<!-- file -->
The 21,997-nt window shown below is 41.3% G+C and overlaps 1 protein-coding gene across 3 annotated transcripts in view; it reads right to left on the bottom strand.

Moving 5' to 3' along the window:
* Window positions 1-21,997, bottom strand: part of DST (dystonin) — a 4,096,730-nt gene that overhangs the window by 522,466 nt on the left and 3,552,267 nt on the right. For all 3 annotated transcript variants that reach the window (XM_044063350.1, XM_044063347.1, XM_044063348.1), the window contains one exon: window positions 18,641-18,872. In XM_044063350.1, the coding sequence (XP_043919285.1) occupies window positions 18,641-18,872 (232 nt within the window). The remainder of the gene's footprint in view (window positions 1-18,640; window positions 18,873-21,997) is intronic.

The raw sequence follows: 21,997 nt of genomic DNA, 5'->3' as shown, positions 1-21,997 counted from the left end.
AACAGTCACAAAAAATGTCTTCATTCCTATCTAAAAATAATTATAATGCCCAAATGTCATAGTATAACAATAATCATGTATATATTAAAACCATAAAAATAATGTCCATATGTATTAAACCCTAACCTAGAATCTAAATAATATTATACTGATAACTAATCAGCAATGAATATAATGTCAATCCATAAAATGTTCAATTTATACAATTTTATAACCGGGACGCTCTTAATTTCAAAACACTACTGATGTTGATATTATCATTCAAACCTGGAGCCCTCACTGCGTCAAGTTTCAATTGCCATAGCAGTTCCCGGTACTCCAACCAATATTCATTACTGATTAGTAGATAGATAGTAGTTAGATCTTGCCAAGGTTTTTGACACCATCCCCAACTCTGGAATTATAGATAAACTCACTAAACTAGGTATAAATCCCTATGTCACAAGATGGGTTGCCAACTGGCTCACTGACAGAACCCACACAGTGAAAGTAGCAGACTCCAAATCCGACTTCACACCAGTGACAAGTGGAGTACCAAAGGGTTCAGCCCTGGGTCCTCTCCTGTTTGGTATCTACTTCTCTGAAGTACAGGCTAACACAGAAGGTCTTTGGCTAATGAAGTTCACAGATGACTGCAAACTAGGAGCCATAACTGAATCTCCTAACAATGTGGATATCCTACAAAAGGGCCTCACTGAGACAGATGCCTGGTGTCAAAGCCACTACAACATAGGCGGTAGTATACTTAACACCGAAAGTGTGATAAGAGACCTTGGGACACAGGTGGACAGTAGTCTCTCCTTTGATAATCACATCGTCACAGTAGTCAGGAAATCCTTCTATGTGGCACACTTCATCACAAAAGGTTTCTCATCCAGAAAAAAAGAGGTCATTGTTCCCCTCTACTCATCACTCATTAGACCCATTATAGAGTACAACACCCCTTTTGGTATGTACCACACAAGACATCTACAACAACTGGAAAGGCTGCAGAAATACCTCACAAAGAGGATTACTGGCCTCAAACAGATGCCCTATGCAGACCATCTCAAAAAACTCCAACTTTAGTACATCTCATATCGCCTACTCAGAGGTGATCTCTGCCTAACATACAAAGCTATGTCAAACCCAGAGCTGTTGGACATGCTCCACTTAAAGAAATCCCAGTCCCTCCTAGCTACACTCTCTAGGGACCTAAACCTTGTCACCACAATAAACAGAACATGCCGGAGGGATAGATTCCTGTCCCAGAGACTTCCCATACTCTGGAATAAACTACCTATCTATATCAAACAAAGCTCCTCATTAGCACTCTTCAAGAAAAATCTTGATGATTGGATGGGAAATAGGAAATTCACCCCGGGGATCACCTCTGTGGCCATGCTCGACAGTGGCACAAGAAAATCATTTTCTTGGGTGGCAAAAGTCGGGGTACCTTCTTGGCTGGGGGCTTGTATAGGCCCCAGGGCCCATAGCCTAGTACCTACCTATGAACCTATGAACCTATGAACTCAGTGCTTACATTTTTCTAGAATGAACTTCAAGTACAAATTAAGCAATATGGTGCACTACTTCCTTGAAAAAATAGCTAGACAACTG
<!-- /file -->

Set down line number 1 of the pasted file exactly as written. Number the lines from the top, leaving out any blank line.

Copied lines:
The 21,997-nt window shown below is 41.3% G+C and overlaps 1 protein-coding gene across 3 annotated transcripts in view; it reads right to left on the bottom strand.